Collaborative learning spaces like the Phnom Penh Hackerspace, Kinyei, Barcamp Phnom Penh, and unconferences around the world are born of two common realizations. Firstly, people actually want to learn, share ideas and make things together. Secondly, a lot of traditional institutions just get in the way of this. While Hackerspaces generally run with this principle in a very technical direction, Kinyei was started to adapt the same principles to community development, as a response to a lot of the well meaning but suffocatingly top-down and community development initatives you get from large NGOs. Our belief is that groups can self-organize, and that self-organized groups can do more, or at least different, things for their communities than any outside help can hope to.
Kinyei started in 2010 as a facilitating outfit for projects that came to us looking for a sounding board. business coaching, and help connecting with global conversations on their specific issues through social media. We’d just connect them with the people and resources they were looking for. As of the last few months we’ve been setting up a physical space for all this to happen in, which will hopefully grow the community of people doing things here, and the help they can give each other. The only structured thing we run is our popular open classroom: high school kids teach each other email and facebook, something they’d normally have to shell out at phone shops to learn; Travelling volunteers share their passions and groups run sessions amongst themselves on topics from Khmer poetry to child protection.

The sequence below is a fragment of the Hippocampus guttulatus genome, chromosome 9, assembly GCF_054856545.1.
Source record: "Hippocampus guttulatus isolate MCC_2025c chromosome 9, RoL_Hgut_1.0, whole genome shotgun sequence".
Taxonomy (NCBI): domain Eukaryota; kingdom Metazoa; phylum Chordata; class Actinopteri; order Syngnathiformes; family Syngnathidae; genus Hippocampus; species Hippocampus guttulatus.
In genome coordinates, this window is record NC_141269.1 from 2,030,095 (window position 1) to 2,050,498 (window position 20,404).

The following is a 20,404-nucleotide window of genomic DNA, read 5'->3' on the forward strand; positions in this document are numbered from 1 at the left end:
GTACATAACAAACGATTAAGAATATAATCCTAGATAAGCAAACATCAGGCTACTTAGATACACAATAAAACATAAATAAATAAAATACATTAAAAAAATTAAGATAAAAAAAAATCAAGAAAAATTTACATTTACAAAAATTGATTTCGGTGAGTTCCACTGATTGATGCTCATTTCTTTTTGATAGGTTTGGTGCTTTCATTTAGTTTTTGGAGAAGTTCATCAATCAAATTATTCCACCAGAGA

Next year we’re going to launch a fuller schedule and a few unconferences—barcamp-style conferences where the schedule is made by the participants and anyone can present—to get people excited about using the space as a platform for collaboration and peer-learning. The obvious wins for us have been the sessions that have grown organically out of being available; the basic tech peer-learning sessions have added real value in areas that are clearly important to people, and have cost next to nothing, and there have been a few social projects that have come a long way because they had the space to use to meet and present in.
Our successes have been met with as many dilemmas and questions about how to proceed. One of the main, ongoing problems is balancing between being “open” in a supportive way and being “open” like the park down the road is open. If you offer too much support then you bleed out all the initiative from people that they require to make their projects work. If you don’t offer enough, then why are you even there?
That’s been an ongoing issue that I’m not sure we’ll ever really solve. Every time a scheme stalls here we wonder if we got it right. There have been enough successes though to make us believe we’re on the right track, and as we continue to tweak the process and add fantastic partners into the mix, we’re really excited to see what will emerge from Kinyei’s first year in full operation, 2011.